Date of Award:


Document Type:


Degree Name:

Master of Science (MS)



Committee Chair(s)

S. George Ellsworth


S. George Ellsworth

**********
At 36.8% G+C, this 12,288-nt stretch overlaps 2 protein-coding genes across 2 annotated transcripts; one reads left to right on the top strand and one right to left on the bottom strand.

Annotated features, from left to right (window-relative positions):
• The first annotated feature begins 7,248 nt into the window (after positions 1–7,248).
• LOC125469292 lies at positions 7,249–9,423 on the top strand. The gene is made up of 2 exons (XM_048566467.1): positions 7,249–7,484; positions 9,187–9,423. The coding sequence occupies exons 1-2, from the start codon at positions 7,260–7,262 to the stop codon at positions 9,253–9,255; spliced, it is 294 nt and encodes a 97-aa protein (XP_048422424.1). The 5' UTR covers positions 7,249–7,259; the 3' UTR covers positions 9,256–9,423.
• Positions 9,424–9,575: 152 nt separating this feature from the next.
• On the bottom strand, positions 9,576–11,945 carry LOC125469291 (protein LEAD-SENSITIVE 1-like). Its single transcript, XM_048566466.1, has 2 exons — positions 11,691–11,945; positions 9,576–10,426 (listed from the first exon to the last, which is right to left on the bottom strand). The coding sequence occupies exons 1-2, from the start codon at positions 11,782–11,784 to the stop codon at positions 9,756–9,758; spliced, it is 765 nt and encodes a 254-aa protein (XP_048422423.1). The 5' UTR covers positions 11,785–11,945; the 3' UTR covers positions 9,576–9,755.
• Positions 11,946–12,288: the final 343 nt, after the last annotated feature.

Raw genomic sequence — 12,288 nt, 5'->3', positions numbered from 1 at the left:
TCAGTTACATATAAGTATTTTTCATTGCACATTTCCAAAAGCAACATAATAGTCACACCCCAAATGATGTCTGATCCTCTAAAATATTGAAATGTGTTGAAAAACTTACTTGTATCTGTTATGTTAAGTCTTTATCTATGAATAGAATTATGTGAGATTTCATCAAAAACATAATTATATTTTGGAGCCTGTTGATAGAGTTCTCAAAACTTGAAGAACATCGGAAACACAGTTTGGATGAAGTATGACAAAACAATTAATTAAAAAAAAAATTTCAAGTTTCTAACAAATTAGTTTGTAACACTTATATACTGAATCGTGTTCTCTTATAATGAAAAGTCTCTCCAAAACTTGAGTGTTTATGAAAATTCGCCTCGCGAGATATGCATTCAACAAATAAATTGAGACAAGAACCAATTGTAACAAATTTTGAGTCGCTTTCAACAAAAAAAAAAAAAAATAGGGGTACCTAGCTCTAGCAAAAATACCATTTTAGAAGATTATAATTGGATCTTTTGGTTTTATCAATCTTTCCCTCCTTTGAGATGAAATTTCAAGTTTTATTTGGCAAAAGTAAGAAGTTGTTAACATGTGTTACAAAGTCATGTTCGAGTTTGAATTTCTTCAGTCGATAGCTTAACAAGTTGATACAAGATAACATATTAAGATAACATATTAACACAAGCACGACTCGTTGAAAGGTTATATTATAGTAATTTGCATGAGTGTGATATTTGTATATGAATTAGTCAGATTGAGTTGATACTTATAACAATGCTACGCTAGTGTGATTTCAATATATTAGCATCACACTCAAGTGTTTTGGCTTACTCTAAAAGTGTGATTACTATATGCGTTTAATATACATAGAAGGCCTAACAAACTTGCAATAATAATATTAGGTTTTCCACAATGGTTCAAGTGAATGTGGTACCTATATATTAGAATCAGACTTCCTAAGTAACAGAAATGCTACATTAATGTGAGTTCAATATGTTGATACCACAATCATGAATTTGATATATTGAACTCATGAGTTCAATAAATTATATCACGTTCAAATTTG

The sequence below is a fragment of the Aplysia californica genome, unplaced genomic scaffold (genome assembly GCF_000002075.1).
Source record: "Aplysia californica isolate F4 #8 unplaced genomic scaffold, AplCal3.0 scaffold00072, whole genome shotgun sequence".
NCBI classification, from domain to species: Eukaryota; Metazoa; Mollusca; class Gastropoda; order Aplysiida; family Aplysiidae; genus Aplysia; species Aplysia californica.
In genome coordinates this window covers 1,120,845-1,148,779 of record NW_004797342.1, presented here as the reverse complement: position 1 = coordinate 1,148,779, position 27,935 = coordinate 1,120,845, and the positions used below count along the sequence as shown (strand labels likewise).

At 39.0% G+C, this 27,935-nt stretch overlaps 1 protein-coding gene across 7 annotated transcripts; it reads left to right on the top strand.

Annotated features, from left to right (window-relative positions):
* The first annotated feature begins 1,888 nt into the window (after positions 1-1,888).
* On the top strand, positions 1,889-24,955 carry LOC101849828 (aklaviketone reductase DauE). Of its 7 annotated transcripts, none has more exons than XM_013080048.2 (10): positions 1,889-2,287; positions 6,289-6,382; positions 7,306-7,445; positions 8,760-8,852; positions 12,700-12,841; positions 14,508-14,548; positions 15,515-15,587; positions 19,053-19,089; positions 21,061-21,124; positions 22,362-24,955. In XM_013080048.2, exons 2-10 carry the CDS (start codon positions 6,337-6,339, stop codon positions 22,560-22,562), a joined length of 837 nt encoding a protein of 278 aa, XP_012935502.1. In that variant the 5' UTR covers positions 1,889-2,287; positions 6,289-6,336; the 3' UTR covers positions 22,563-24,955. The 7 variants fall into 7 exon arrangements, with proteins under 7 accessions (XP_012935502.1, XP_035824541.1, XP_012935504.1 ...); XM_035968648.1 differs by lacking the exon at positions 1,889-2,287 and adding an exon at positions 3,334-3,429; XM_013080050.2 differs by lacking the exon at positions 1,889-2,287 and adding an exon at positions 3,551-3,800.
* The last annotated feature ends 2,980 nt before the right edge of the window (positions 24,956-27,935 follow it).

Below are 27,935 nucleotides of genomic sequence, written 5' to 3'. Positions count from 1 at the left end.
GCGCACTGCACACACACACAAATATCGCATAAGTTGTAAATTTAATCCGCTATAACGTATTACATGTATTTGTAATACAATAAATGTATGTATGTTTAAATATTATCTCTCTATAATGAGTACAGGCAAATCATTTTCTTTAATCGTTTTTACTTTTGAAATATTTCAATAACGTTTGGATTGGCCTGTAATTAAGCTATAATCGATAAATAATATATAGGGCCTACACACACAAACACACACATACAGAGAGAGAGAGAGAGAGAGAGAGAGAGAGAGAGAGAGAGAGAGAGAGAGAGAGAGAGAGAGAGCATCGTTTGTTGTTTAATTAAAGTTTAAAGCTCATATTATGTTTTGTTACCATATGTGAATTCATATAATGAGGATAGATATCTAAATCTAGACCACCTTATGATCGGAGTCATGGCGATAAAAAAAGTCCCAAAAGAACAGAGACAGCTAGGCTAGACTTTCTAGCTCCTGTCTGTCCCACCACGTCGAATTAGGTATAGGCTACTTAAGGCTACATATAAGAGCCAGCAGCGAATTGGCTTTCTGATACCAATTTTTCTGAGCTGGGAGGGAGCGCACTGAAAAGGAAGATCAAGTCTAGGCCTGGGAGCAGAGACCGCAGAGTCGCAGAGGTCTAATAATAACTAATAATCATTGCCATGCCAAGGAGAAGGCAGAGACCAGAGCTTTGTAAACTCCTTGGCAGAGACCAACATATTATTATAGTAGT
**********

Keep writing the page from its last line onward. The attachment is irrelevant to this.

The Church of Jesus Christ of Latter-day Saints is an evangelical religion. From a beginning in western New York in 1830, it grew into a world-wide organization which numbered more than a million and a half members by 1960. Those largely responsible for this growth have been the Church members who have volunteered two to three years of their time to missionary service. In 1960 there were approximately 7,000 of these missionaries working in different areas of the world. Of this number, almost 1,800 were serving in Europe, where with the exception of the personnel of the United States government groups, they probably constituted the largest single group of organized Americans living abroad. This study will trace the history of Mormon missionary work in France up to 1960. The French Mission encompasses most of the French-speaking areas of western Europe, and at various times during its history included all of France, the Channel Islands, and those parts of SWitzerland and Belgium where French is the predominate language. Also included in this study is a brief description of Mormon proselyting among the French-speaking Waldenses people of northern Italy. This was included because for many years Italy has been, at least nominally, assigned to the French Mission. Though missionaries have not proselyted in Italy for more than 100 years, there are a handful of Mormons living in that country. In this thesis, The Church of Jesus Christ of Latter-day Saints is frequently referred to either as "the Church" or "the Mormon Church." This is done to avoid the repetition of its longer official name. Also, the Mormon missionaries are termed simply "the missionaries" or "the elders," the title elder being an office or degree of the Mormon priesthood to which all male missionaries belong. There are two remaining terms which need clarification. They are "branch" and "ward." In Mormon usage the branch is a small congregation of believers presided over by a branch president and two counselors. The ward is a somewhat larger congregation presided over by a bishop and two counselors. In the writing of this thesis a number of people have been instrumental in aiding the author by advice or in research materials. A particular debt of gratitude is owed to Professor S. George Ellsworth, chairman of the writer's graduate committee, for his valuable counsel and assistance. Appreciation is also expressed to the other members of the committee, Professors Leonard J. Arrington and Douglas D. Alder, for their helpful suggestions and encouragement. For their cooperation in allowing access to the historical data and records on the French Mission, the writer owes a special thanks to the staff of the Church Historian's Office of the Mormon Church. The author is also sincerely grateful to those who have read and criticized this thesis, and especially to his wife, Connie, who helped more than words can express by her patient encouragement.



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